The deal, though, proved right the predictions that there could eventually be an uneasy patching-up of the sport’s fractures. The PGA Tour’s board, which includes a handful of players like Patrick Cantlay and Rory McIlroy, must still approve the agreement, a process that could be tumultuous.
It was only a year ago this week that LIV Golf held its inaugural tournament, prompting the PGA Tour to suspend players who competed in it. But by the end of the year, even though the circuit was locked in an antitrust battle with the PGA Tour and its stars were confronting uncertain futures at the sport’s marquee competitions, LIV had some of the biggest names in golf on its payroll. Its players have included the major tournament champions Brooks Koepka, Phil Mickelson and Cameron Smith.
The players were familiar, but LIV’s 54-hole events — the name derives from the Roman numerals for that number — were jarring, with blaring music and golfers in shorts not facing the specter of being unceremoniously cut midway through. The PGA Tour, meanwhile, defended its 72-hole events, where low performers do not compete into the weekend, as rigorous athletic tests that adhered to the traditions of an ancient game.
The less-starchy LIV concept drew plenty of headlines, and the league won even greater attention because of its links to former President Donald J. Trump, who hosted LIV tournaments and emerged as one of its most enthusiastic boosters. The league, however, was still largely dependent on the largess of a wealth fund that had been warned that a rebel golf circuit was no certain financial bonanza. It stumbled to a television deal with the CW Network, and big corporate sponsorships were scarce.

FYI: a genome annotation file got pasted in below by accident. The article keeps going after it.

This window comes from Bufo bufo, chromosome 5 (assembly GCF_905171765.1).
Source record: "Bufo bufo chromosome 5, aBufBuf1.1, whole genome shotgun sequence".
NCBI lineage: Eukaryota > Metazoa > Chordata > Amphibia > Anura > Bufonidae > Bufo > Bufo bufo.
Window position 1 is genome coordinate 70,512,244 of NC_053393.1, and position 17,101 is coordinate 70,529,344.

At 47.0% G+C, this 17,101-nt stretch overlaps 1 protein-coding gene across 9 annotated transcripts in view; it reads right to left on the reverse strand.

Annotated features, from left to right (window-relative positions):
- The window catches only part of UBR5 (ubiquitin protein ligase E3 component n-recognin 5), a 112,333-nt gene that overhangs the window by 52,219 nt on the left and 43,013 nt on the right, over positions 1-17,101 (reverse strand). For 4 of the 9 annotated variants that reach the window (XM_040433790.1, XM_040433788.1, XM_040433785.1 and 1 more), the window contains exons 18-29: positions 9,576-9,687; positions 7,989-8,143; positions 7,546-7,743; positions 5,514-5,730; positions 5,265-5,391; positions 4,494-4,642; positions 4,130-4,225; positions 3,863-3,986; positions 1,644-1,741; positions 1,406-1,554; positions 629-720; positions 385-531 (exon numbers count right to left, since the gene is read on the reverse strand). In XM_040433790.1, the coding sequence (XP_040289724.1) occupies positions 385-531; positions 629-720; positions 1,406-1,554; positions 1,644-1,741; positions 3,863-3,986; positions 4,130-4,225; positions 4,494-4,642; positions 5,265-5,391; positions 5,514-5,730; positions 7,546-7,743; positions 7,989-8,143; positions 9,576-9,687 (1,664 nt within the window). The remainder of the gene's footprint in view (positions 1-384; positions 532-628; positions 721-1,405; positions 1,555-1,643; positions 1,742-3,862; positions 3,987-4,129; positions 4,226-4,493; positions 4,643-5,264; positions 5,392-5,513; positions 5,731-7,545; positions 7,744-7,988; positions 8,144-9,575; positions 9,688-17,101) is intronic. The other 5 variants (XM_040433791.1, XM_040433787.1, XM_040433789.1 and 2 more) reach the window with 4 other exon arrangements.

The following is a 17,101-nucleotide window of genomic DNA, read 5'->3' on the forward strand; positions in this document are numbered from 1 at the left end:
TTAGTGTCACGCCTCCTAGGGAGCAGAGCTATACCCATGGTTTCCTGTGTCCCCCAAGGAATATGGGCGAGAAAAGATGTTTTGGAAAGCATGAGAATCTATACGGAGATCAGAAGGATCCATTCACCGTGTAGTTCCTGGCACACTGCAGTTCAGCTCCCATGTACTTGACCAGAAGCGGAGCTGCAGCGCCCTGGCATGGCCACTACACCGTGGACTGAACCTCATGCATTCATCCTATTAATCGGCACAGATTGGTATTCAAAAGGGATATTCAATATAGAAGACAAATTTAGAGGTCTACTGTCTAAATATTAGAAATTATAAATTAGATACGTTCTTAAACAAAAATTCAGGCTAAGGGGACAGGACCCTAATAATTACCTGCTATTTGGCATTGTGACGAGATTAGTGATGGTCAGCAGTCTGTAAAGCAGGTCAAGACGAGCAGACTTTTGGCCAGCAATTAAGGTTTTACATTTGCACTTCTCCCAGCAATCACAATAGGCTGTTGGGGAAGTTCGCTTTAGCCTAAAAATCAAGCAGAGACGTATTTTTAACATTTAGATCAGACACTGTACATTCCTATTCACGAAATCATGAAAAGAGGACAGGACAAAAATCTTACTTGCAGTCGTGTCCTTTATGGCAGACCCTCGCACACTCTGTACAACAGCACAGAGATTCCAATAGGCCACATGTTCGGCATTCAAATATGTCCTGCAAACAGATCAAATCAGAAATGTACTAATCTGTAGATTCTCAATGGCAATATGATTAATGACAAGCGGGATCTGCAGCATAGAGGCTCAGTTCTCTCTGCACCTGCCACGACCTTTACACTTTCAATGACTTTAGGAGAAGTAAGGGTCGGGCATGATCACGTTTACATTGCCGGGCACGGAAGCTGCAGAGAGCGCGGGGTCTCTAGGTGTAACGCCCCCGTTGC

The league accrued some athletic successes, even as its players faced the risk of eventual exclusion from golf’s major tournaments, which are run by organizations that are close to, but distinct from, the PGA Tour.
Last month, Koepka won the P.G.A. Championship, which was organized by the P.G.A. of America. Koepka, Mickelson and Patrick Reed were among the LIV players who fared especially well at the Masters Tournament, administered by Augusta National Golf Club, in early April.
Within weeks of the Masters, though, after a run of mutual overtures and months of bravado, PGA Tour and Saudi executives were convening in secret to see if there was a way toward some kind of coexistence, in part, Monahan suggested, because he did not think it was “right or sustainable to have this tension in our sport.” The result was an agreement that gives the tour the upper hand but is poised to make permanent Saudi Arabia’s influence over golf’s starry ranks.